November 21, 2011
The Maryland General Assembly's chief budget analyst, Warren Deschenaux, made headlines last week by advocating that the state not seek to increase its debt limit for fear that such a move could prompt one or more of the major credit ratings agencies to strip the state of its long-held AAA rating. Such a downgrade would force Maryland to pay higher interest rates on its debt and exacerbate its existing budget problems. Mr. Deschenaux is absolutely right about that, but his comments should not be misconstrued.
February 2, 2011
A bankruptcy judge approved Wednesday the sale of closed Rosecroft Raceway to casino operator Penn National Gaming for $11 million in cash over the objection of a group led by former state Democratic Party Chairman Nathan Landow. Wednesday's hearing essentially turned into another auction with last-minute maneuvering, as both parties upped their bids for the Prince George's County harness track before Penn National made its final $11 million offer. The proceedings also included the testimony of Democratic state Sen. C. Anthony Muse, who said he supports Landow Partners as the track's new owner because it would have the backing of the community and local and state lawmakers, especially when it comes to expanding gambling at the facility.
February 1, 2011
A jilted bidder is objecting to casino operator Penn National Gaming's $10.25 million purchase of bankrupt Rosecroft Raceway, arguing it had the higher and better offer at last week's auction. Landow Partners, whose principals include former state Democratic Party Chairman Nathan Landow, said the trustee overseeing Rosecroft's bankruptcy "did not exercise the appropriate business judgment and failed to obtain the maximum value" for the Prince George's County harness track, according to court documents filed Tuesday.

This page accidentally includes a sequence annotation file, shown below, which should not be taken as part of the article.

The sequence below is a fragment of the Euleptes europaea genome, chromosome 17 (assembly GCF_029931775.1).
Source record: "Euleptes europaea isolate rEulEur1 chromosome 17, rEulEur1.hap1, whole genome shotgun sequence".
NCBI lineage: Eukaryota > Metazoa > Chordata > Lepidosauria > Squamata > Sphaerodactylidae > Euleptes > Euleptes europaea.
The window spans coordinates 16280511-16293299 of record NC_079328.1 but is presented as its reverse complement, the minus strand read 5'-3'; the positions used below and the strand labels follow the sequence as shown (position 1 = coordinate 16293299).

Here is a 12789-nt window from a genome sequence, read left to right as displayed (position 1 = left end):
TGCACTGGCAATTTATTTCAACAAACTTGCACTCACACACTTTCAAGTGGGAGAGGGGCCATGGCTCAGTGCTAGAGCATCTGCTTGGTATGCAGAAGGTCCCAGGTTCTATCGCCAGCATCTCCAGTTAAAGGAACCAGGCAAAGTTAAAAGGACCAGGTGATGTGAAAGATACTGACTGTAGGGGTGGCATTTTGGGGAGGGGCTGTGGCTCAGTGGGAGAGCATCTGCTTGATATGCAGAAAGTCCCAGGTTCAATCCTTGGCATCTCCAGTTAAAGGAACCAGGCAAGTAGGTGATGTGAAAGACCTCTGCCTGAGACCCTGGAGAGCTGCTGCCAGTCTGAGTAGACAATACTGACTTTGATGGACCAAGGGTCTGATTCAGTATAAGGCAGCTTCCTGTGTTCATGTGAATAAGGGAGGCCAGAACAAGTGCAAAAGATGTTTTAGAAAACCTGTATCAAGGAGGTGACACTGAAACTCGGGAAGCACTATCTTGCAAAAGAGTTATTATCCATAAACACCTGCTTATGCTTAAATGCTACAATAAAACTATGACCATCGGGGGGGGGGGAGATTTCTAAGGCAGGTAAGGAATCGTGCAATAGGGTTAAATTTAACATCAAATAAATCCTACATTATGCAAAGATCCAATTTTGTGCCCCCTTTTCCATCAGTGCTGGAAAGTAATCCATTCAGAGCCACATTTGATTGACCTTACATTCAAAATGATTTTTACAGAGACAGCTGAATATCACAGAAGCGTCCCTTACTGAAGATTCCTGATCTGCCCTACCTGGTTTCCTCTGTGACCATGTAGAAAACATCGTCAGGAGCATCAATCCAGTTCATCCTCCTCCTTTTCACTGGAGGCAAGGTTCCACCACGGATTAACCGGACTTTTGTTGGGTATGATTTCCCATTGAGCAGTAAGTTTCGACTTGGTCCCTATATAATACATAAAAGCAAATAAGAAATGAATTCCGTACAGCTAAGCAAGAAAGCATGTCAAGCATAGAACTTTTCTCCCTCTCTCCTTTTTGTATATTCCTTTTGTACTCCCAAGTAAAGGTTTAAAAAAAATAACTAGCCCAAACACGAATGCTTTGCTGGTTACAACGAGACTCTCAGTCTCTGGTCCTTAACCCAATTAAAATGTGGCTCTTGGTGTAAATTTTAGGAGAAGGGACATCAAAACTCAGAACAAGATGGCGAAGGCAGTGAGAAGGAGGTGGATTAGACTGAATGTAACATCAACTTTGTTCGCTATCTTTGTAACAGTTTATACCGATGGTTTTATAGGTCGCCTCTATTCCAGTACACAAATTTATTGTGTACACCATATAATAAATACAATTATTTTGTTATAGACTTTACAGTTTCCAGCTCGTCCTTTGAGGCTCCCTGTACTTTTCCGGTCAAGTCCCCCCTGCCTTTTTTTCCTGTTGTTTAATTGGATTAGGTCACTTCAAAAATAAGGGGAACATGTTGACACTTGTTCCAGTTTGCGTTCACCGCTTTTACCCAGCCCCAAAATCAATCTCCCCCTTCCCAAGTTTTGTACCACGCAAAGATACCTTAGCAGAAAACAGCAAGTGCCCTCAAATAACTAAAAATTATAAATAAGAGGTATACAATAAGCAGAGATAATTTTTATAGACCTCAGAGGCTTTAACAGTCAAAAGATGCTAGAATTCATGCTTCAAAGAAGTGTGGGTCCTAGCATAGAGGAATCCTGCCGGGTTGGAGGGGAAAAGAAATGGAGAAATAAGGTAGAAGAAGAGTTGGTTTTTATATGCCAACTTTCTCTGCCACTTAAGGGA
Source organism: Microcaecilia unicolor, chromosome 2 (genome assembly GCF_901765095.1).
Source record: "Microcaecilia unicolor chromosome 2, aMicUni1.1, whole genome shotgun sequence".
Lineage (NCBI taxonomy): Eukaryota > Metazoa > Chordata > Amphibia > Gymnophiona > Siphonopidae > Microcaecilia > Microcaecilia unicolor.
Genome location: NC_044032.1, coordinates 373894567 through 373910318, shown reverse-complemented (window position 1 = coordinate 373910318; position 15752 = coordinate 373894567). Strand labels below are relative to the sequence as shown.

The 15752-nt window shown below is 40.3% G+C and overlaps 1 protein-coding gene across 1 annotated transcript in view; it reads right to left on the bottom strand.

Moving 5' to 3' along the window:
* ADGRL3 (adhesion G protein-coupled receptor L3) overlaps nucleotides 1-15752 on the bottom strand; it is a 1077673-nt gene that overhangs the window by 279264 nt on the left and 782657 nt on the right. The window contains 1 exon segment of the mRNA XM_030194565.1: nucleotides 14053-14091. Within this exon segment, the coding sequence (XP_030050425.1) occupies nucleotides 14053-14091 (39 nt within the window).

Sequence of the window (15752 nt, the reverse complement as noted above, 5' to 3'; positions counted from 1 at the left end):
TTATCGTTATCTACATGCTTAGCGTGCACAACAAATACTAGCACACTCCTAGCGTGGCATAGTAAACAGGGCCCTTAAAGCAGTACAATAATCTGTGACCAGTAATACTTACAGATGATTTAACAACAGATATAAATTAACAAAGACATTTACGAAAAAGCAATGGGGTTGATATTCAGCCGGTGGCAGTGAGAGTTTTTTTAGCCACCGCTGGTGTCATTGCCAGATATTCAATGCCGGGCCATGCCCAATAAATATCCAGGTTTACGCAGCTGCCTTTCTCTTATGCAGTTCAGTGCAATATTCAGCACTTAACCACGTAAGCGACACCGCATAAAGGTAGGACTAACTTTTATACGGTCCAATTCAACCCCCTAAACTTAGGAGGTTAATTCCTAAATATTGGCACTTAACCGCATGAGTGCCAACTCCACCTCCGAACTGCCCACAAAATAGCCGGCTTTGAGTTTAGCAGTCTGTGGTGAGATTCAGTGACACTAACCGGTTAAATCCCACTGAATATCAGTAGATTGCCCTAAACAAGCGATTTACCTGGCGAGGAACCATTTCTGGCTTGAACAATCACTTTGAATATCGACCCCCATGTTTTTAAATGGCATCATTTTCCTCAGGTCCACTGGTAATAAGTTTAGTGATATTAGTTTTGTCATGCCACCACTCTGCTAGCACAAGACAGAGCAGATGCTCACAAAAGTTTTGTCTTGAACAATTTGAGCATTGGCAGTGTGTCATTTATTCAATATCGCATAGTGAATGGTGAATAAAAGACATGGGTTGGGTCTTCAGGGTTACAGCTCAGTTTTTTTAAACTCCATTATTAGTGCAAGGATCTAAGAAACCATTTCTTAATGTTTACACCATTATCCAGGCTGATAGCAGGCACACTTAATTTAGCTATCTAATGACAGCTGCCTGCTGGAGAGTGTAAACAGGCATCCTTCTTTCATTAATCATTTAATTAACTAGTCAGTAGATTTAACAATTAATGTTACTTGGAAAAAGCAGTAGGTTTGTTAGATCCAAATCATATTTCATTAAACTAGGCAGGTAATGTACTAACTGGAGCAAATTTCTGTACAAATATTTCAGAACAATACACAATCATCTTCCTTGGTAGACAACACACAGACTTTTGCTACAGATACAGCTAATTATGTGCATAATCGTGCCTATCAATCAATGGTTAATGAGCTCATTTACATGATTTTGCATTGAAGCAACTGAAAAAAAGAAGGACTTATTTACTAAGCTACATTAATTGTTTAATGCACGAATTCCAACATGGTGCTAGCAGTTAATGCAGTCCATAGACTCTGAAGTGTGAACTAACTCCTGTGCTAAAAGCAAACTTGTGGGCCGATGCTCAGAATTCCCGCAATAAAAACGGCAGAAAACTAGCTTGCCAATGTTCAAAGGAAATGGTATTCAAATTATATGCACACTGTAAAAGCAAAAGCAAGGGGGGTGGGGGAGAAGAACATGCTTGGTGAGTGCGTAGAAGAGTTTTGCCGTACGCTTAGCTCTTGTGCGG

January 27, 2011
The nonpartisan analysis of Gov. Martin O'Malley's budget proposal backs up his most important claim, that his plan does more than balance the budget through one-time transfers, found money and other gimmicks and makes real progress toward finally aligning Maryland's revenue with its spending. Mr. O'Malley and the Department of Legislative Services disagree about exactly how big the persistent gap between revenues and expenditures is — he says the structural deficit is $1.4 billion, the department says $1.6 billion — but either way, the governor's proposal permanently addresses at least a third of that.
November 6, 2008
ANNE ARUNDEL 100% of precincts reporting Continue school board member Tricia L. Johnson in office? Yes 150,196 79% No 39,941 21% Continue school board member Teresa Milio Birge in office? Yes 147,148 79% No 40,178 21% Question A: Clarify procedures for laws returned unsigned by the county executive? Yes 101,037 48% No 107,424 52% Question B: Require County Council to nominate three of the seven Ethics Commission members? Yes 137,151 67% No 67,933 33% BALTIMORE CITY Incomplete results A: Charter amendment to create a Department of General Services Yes 139,249 73% No 50,295 27% B: Bond issue to borrow up to $43 million to build or renovate school and athletic facilities Yes 177,173 85% No 30,138 15% C: Bond issue to borrow up to $3 million to build or renovate library facilities Yes 173,943 85% No 30,005 15% D: Bond issue to borrow up to $30.5 million for the development of the city's community development program Yes 140,737 74% No 49,314 26% E: Bond issue to borrow up to $15.3 million for economic development programs Yes 137,570 71% No 56,155 29% F: Bond issue to borrow up to $16 million to develop or renovate park and recreation facilities Yes 165,602 84% No 31,413 16% G: Bond issue to borrow up to $12.5 million to purchase, build or renovate municipal buildings Yes 141,623 72% No 55,655 28% H: Bond issue to borrow up to $1 million for improvements to the Lyric Opera House Yes 128,272 65% No 69,022 35% I: Bond issue to borrow...
August 10, 2004
In Baltimore City City Council adds $34 million school bond to Nov. ballot The City Council unanimously amended an ordinance last night that will place a $34 million bond issue on November's ballot to help the public school system pay for building improvements. The amendments require the Baltimore City Public School System to spend the money as promised or seek city approval to transfer the funds for other uses. The council is scheduled to take a final vote on the bond issue ordinance at the Sept.